Oftentimes I have no idea what’s going on in my life over here. My daily schedule is fairly regimented when I work but on weekends it’s a free-for-all. In fairness it is usually my fault as my family tries to explain to me what is going on but I can’t fully comprehend with my current language proficiency. But nonetheless…
Today for instance is a good example. I woke up at my normal time. Not too late not too early. Upon exiting my room I found the house abuzz with preparations. Apparently about 30 people were coming over for a party that morning. Apparently it was some sort of holiday. By the lengths being gone to in the aforementioned preparations I could tell it was gonna be a big one too. So I threw on some decent clothes (gleaned from my extensive wardrobe I brought here all in one backpack) and prepared myself for the conversations I hoped to have. As I sat in my room reviewing phrases like; “do you live here also” “are you related” “I am glad to meet you” “where do you work” or if the spirit hit me right “what do you think about the current government administration?” the guests began pouring in. Most of them had been briefed on the reasons I was there and didn’t seem too shocked by my presence. After sitting and quickly eating some small items everyone got up and began leaving. I not knowing what to do, followed them out of the house. There were many cars there and we all piled into them. I had no idea where we were going and ended up in a car with 4 people in the back seat and no one I had ever met before. In a caravan we proceeded to drive way out of town (making some random stops to pick up various items) everyone chattering to me (assumedly explaining what in the heck was going on) but at such a verbal pace that I understood none of it. When we finally stopped someplace very near Turkey, we all piled out and headed off to a cemetery. Apparently to commemorate some relatives who had died. The cemetery was packed with other people doing the same thing. We went through some service, burning incense, and then stood around starring at each other for an awfully long time. We then piled back in the cars, this time with 5 different people I had never met and headed home.
When we returned there were more people than before and the table was festooned with a feast. We had a huge meal with much food and drink and as things started winding up (4-5 hours later) my family started kicking people out very rapidly. After a painfully difficult conversation with my mother, it was understood that the family was all going to the capitol city to watch some sort of concert. I had had enough. I did not feel like making the trip, and mustering up all the cultural insensitivity I could, I told them so. This, as one might imagine caused some consternation, but fearing the wrath of a youthful American scorned, my family gave in. More truthfully, they were just very late and didn’t have time to browbeat me into going. I realized that maybe, just maybe I would be left home alone for the first time since I arrived. Trying to remember if I had brought a bath-robe with which to walk around in, front shamelessly untied, my family filed out.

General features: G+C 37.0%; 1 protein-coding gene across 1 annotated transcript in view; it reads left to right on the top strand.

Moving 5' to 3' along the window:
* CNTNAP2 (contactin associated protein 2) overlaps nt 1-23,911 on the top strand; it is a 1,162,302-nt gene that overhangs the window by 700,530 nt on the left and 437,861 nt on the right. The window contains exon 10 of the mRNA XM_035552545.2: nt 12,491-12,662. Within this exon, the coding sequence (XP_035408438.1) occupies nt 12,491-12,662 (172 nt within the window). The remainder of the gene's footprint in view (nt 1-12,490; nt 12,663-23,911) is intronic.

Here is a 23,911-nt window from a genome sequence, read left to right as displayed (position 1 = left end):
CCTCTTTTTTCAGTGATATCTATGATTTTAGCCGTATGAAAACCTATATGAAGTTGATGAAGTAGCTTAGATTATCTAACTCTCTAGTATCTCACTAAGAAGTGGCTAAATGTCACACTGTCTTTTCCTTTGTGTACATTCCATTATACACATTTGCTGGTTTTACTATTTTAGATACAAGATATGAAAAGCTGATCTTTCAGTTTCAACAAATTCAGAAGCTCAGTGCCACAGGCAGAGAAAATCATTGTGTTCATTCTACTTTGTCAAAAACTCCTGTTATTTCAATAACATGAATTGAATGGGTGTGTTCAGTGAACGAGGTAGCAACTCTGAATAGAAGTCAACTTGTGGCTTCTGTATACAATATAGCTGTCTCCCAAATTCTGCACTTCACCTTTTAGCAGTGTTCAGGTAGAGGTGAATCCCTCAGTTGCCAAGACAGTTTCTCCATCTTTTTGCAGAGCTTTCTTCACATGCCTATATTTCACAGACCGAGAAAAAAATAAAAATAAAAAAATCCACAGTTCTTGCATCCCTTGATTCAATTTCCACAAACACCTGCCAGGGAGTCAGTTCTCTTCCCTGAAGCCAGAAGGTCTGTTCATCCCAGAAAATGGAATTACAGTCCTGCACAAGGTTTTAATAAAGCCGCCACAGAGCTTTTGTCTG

The simple pleasure of solitude was short lived. The first visitor was someone hoping to borrow some sort of foodstuff… I never quite figured out which though. She burst past me to retrieve it from our fridge with such speed that I couldn’t tell. The next was what appeared to be some sort of bill collector or perhaps a salesperson. Then it was someone who I never figured out what they wanted. Something having to do with coffee and a fork, I can’t quite be sure. They all spoke very fast. Understand that with every visitor I spat forth a long and poorly formulated explanation in Armenian of where my family was. Most people, not wanting to piece together the vast array of words spluttered from my mouth into some sort of informational exchange, just nodded and walked away. Then came the children. There are many neighborhood children around my home. Not fathoming that my two younger siblings could have gone to the capitol city they all decided to stop by to look for the little buggers. I am often amazed at the surprising patience of these children. As I tried to explain to them where my family was I wished they would just turn and walk away frustrated. I gotta believe that they just enjoyed listening to me butcher the language with such audacity. They were finally dispersed when some mother came to relieve me of this burden and tell them to stop making fun of me. One of the kids explained to this mother that my family was not home. She gasped at such an affront to hospitality and offered to cook me dinner. I said that I was grateful but that I had just eaten. She, like all other Armenians when things of this nature are mentioned, paid my statement no heed and headed off. 5 minutes later, having been informed of my impending starvation, a relative of mine was at the door insisting that dinner be prepared immediately. I have been here long enough to know that resisting this sort of thing is completely futile. With a recently honed ability to restrain my gag reflex and put down ungodly amounts of food, I put down another huge meal.
After the dishes were completed and coffee consumed, I convinced the relative that I would somehow find a way to muddle through on my own until my family returned. She didn’t like it but after much hinting and hectoring left me alone.
Settling in to watch some Russian variety show (a favorite past time of mine) I dozed off on the couch completely confused by the dancing bear and obese man dancing and singing on the screen before me.